And you know, in my auto maintenance column, in my budget is bike repair. Right. And so I love it. And because I’m always fixed tires, right? Yeah. So that’s, but that’s one of the things that allows us to not need. All that money because bike repair is a whole lot less expensive than car repair and car maintenance.
So yeah, how, How are you living? And if you can live frugally and comfortably, then you can have the income to support your frugal, that comfortable lifestyle. Wow. Uh, Eric, we’ve, we just, I’ve just really enjoyed, uh, speaking with you here today. I learned a ton about you that I didn’t know before and, uh, I, I, I love your philosophy and how you live life and, and the fact that the, the way that you, you go about just living life now, like I, I, I think it is a way of life.
And you’ve been able to set yourself up in such a way that you’re doing what you want to be doing now, and you’re not governed by anyone or anything else. It, it really is fantastic. So as we kinda wrap up this episode, care I don’t you to take us home. Yeah. Eric, thank you so much for being here and thank you guys for listening and I hope that you got some nuggets today.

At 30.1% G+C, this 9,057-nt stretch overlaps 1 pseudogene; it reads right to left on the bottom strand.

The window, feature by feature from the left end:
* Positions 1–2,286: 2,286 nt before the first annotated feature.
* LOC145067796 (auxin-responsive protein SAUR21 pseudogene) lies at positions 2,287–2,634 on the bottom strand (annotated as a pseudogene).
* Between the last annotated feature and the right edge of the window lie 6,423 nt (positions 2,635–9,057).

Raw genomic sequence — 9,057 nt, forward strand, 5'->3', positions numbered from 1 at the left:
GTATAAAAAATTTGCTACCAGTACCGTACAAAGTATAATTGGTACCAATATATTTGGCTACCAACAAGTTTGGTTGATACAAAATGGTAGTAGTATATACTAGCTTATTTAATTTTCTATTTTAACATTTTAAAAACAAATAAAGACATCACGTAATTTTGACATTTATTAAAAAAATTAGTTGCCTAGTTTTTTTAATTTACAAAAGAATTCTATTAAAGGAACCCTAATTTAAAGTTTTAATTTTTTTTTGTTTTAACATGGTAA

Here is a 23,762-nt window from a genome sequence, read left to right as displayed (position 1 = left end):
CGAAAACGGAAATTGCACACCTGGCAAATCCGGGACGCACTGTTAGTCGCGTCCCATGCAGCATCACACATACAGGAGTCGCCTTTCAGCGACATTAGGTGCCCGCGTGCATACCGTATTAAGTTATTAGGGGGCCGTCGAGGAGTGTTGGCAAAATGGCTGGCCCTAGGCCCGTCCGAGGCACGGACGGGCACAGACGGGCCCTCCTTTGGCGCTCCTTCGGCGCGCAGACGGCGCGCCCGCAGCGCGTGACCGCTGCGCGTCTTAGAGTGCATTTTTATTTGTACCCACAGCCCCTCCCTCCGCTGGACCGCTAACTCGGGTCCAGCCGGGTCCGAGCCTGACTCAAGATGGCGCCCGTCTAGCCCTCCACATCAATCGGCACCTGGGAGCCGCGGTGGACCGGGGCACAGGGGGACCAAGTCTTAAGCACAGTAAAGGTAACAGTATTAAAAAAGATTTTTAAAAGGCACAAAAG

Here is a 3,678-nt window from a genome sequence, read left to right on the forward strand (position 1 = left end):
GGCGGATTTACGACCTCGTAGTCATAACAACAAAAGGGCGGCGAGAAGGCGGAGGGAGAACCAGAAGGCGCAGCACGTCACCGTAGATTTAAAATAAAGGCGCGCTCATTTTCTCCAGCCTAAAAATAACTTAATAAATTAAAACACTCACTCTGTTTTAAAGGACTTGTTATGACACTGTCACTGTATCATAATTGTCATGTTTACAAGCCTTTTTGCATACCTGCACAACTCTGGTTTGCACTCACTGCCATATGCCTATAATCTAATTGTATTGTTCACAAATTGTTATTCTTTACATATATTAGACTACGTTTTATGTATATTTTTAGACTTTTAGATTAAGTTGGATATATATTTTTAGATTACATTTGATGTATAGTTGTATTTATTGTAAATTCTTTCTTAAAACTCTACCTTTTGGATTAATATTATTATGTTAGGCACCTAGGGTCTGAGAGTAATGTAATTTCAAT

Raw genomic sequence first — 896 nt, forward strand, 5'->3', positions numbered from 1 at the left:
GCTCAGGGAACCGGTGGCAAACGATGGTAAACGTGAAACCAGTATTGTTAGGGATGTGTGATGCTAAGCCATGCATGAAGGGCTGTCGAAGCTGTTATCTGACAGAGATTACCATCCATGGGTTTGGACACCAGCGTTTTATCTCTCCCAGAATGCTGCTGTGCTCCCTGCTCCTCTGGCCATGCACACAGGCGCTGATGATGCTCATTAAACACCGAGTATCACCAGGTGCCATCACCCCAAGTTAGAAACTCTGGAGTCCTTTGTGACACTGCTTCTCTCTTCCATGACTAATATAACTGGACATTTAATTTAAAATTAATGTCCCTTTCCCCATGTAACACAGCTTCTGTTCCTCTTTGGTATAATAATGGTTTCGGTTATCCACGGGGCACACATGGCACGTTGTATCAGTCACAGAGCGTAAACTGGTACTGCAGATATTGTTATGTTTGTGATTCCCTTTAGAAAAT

Eric did a great job of describing. How somebody can actually really look at this type of an investment vehicle as a type of income replacement. Whether that’s replacing all of your income or a portion of your income, or just enough income for you to live the life that you’ve determined is the right life for you to live where you can enjoy that.
And Eric, I think your philosophy, the work that you’ve put in your experience is truly invaluable. I am so thankful that you were able to come today and share this with us. And so guys, at the end of the day, this is the invitation, right? Just like Eric shared, if you’re not, if you are still sitting on the sidelines, at least investigate.
Maybe now might be a good time to jump in. If you’re wondering when is the next step to take the next bit of evolution in your portfolio. Take whatever form of action that looks like. Pick up the phone, do a little bit of research, whatever the case may be. At the end of the day, we know. That these actions, this type of civilly conservative real estate, can make a profound difference in your life, just like it has for Eric and Eric.